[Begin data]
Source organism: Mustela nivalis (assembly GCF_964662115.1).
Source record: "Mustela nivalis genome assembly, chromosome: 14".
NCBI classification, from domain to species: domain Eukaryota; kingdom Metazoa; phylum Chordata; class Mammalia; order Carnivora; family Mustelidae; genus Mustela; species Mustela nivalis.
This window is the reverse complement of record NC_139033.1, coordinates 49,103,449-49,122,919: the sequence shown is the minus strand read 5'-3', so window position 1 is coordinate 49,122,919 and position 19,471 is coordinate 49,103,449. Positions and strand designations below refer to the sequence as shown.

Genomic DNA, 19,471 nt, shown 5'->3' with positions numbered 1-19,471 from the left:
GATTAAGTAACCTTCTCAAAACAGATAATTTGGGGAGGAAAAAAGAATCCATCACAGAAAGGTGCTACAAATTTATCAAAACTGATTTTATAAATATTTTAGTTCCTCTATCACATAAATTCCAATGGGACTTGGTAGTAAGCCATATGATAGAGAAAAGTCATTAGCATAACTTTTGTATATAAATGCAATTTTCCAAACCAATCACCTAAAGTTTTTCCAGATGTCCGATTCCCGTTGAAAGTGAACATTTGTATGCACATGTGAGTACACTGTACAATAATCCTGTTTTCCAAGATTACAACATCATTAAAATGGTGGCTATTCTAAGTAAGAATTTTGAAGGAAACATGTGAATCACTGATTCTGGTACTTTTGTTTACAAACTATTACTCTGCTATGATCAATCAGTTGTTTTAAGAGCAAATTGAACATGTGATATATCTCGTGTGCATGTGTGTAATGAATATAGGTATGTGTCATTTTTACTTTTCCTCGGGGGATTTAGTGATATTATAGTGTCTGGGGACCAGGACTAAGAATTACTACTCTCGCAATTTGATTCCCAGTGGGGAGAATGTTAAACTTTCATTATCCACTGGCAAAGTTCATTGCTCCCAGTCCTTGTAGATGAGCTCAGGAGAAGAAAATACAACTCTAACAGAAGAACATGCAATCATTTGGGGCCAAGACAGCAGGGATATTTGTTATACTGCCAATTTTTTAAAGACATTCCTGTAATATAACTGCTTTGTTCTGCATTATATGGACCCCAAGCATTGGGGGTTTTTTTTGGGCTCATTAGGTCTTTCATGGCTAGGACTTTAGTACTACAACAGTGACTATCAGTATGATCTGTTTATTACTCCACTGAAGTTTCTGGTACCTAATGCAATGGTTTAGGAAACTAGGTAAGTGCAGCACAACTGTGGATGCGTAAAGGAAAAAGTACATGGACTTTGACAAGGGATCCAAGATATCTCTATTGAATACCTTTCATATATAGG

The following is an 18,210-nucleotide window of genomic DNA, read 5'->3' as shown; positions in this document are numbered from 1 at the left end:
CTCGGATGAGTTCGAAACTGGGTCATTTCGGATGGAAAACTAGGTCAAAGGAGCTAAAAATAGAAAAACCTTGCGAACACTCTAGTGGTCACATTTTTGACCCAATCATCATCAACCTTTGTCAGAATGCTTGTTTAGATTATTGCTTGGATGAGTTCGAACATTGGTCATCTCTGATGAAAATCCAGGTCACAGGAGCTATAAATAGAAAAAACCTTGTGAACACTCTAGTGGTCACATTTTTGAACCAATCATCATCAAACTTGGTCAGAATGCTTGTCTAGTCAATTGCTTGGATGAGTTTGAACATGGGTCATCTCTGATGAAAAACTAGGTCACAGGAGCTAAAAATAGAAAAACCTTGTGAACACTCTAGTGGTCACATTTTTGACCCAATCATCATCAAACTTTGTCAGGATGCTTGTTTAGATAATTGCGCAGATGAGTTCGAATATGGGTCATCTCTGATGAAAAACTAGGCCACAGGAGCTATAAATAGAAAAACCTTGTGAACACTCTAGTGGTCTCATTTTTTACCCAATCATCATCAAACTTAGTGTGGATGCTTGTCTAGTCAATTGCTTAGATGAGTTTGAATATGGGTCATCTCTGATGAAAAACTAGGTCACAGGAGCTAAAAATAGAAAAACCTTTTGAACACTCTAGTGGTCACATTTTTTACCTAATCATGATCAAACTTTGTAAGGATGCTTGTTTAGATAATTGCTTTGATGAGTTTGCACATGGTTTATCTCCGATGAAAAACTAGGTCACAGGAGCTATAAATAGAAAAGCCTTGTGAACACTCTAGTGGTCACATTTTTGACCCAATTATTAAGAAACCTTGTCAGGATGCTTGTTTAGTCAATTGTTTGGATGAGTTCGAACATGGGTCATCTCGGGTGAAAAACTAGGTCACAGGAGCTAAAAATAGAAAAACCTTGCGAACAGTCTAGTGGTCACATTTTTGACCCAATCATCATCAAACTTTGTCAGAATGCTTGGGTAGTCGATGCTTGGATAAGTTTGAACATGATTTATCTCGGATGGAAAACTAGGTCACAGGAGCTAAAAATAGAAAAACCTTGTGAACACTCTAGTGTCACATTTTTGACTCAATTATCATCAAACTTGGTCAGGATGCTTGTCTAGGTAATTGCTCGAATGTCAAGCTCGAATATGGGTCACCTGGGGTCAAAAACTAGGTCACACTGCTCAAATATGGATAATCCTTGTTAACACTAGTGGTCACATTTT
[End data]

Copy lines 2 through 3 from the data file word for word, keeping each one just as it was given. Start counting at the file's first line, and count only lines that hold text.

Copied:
Source record: "Mustela nivalis genome assembly, chromosome: 14".
NCBI classification, from domain to species: domain Eukaryota; kingdom Metazoa; phylum Chordata; class Mammalia; order Carnivora; family Mustelidae; genus Mustela; species Mustela nivalis.